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Medically speaking, traction is the slow pulling of an injured body part as treatment. Traction has historically been most useful in aligning fractured bones, though experts have begun to use it to treat a variety of issues. There are two types of traction, skin and skeletal, and both encompass a range of techniques. Though traction has many possible benefits, it also carries inherent risks and can cause dangerous complications.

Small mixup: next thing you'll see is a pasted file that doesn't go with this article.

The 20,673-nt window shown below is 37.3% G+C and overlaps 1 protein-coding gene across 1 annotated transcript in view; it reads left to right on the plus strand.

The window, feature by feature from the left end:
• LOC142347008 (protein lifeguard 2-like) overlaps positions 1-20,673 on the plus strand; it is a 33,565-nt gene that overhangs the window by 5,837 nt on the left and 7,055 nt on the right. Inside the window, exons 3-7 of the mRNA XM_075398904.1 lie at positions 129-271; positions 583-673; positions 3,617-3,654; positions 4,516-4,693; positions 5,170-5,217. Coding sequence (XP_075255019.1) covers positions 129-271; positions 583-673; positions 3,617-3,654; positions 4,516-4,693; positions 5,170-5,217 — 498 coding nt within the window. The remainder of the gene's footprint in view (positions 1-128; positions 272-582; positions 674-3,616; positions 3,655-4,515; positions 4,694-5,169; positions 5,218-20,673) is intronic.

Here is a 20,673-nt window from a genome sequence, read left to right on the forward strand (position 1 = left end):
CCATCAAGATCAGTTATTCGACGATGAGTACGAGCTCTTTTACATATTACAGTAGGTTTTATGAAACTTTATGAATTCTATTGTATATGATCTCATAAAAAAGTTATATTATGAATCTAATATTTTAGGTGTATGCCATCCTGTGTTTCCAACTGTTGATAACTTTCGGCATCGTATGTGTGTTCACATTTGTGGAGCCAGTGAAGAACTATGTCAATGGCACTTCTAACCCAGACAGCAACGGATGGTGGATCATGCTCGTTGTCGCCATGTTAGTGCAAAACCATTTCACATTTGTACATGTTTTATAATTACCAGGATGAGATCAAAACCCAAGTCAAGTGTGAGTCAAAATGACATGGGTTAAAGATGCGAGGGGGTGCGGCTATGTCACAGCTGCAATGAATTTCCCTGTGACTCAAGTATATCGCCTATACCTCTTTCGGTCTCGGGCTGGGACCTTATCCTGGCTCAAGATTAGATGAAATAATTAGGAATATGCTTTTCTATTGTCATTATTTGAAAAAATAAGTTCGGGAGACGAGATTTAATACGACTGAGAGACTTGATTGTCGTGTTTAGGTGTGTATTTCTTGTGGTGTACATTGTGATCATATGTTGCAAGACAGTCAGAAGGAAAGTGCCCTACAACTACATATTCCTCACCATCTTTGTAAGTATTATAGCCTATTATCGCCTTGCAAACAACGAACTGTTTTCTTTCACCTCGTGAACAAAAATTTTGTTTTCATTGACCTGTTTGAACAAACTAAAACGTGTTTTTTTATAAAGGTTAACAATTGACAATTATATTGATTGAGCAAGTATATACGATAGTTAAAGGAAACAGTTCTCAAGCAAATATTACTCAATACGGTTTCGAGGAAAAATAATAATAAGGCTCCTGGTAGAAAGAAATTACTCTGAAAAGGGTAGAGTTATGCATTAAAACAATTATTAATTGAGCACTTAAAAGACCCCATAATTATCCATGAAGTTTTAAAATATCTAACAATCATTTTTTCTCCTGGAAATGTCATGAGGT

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1. Skin Traction

Of the two types of traction, skin traction is the less invasive. Depending on the technique, doctors use bandages, splints, tapes, or braces to secure the skin near a fracture or joint. They then fasten weights or elastic devices to these tools to slowly pull the affected body part into the correct position. Experts have historically used skin traction when soft tissues like muscles and tendons need repair, though its uses have become more varied in recent years.

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